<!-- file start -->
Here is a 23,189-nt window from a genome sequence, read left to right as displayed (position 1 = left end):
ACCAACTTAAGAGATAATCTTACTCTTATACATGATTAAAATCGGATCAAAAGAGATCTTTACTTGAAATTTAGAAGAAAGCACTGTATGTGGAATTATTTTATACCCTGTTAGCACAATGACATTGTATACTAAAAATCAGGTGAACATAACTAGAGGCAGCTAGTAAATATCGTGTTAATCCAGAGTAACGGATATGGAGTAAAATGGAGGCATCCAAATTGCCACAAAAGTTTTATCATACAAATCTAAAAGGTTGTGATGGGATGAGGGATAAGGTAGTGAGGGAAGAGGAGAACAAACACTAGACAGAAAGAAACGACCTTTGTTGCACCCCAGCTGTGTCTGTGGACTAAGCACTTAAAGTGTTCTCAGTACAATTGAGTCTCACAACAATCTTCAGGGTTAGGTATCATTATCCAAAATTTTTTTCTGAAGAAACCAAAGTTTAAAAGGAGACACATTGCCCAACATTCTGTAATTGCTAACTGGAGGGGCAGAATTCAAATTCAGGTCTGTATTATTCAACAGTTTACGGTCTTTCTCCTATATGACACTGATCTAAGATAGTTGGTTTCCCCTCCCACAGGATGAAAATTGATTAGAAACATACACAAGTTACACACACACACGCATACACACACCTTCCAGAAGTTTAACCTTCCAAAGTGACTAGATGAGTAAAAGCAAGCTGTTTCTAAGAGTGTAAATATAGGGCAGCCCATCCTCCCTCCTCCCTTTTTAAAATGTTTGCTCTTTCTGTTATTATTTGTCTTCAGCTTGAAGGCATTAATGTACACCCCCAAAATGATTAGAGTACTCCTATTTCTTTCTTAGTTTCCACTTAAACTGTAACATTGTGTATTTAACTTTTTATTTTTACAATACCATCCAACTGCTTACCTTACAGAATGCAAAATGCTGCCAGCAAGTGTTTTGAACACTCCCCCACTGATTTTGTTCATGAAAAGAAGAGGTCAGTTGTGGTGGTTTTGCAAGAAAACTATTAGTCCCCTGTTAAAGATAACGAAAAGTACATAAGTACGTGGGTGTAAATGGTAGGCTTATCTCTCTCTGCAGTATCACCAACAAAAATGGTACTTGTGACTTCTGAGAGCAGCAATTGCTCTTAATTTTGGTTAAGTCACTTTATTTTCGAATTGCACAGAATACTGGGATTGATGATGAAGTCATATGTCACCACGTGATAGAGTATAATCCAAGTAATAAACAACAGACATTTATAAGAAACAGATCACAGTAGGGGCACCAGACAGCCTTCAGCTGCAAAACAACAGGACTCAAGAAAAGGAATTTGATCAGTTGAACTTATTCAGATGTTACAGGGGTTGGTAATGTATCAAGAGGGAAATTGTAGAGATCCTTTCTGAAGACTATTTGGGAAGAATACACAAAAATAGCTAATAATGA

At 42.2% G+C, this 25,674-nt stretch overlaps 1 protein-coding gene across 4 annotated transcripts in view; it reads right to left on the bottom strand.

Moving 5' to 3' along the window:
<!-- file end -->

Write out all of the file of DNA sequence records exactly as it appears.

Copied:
Here is a 23,189-nt window from a genome sequence, read left to right as displayed (position 1 = left end):
ACCAACTTAAGAGATAATCTTACTCTTATACATGATTAAAATCGGATCAAAAGAGATCTTTACTTGAAATTTAGAAGAAAGCACTGTATGTGGAATTATTTTATACCCTGTTAGCACAATGACATTGTATACTAAAAATCAGGTGAACATAACTAGAGGCAGCTAGTAAATATCGTGTTAATCCAGAGTAACGGATATGGAGTAAAATGGAGGCATCCAAATTGCCACAAAAGTTTTATCATACAAATCTAAAAGGTTGTGATGGGATGAGGGATAAGGTAGTGAGGGAAGAGGAGAACAAACACTAGACAGAAAGAAACGACCTTTGTTGCACCCCAGCTGTGTCTGTGGACTAAGCACTTAAAGTGTTCTCAGTACAATTGAGTCTCACAACAATCTTCAGGGTTAGGTATCATTATCCAAAATTTTTTTCTGAAGAAACCAAAGTTTAAAAGGAGACACATTGCCCAACATTCTGTAATTGCTAACTGGAGGGGCAGAATTCAAATTCAGGTCTGTATTATTCAACAGTTTACGGTCTTTCTCCTATATGACACTGATCTAAGATAGTTGGTTTCCCCTCCCACAGGATGAAAATTGATTAGAAACATACACAAGTTACACACACACACGCATACACACACCTTCCAGAAGTTTAACCTTCCAAAGTGACTAGATGAGTAAAAGCAAGCTGTTTCTAAGAGTGTAAATATAGGGCAGCCCATCCTCCCTCCTCCCTTTTTAAAATGTTTGCTCTTTCTGTTATTATTTGTCTTCAGCTTGAAGGCATTAATGTACACCCCCAAAATGATTAGAGTACTCCTATTTCTTTCTTAGTTTCCACTTAAACTGTAACATTGTGTATTTAACTTTTTATTTTTACAATACCATCCAACTGCTTACCTTACAGAATGCAAAATGCTGCCAGCAAGTGTTTTGAACACTCCCCCACTGATTTTGTTCATGAAAAGAAGAGGTCAGTTGTGGTGGTTTTGCAAGAAAACTATTAGTCCCCTGTTAAAGATAACGAAAAGTACATAAGTACGTGGGTGTAAATGGTAGGCTTATCTCTCTCTGCAGTATCACCAACAAAAATGGTACTTGTGACTTCTGAGAGCAGCAATTGCTCTTAATTTTGGTTAAGTCACTTTATTTTCGAATTGCACAGAATACTGGGATTGATGATGAAGTCATATGTCACCACGTGATAGAGTATAATCCAAGTAATAAACAACAGACATTTATAAGAAACAGATCACAGTAGGGGCACCAGACAGCCTTCAGCTGCAAAACAACAGGACTCAAGAAAAGGAATTTGATCAGTTGAACTTATTCAGATGTTACAGGGGTTGGTAATGTATCAAGAGGGAAATTGTAGAGATCCTTTCTGAAGACTATTTGGGAAGAATACACAAAAATAGCTAATAATGA

At 42.2% G+C, this 25,674-nt stretch overlaps 1 protein-coding gene across 4 annotated transcripts in view; it reads right to left on the bottom strand.

Moving 5' to 3' along the window: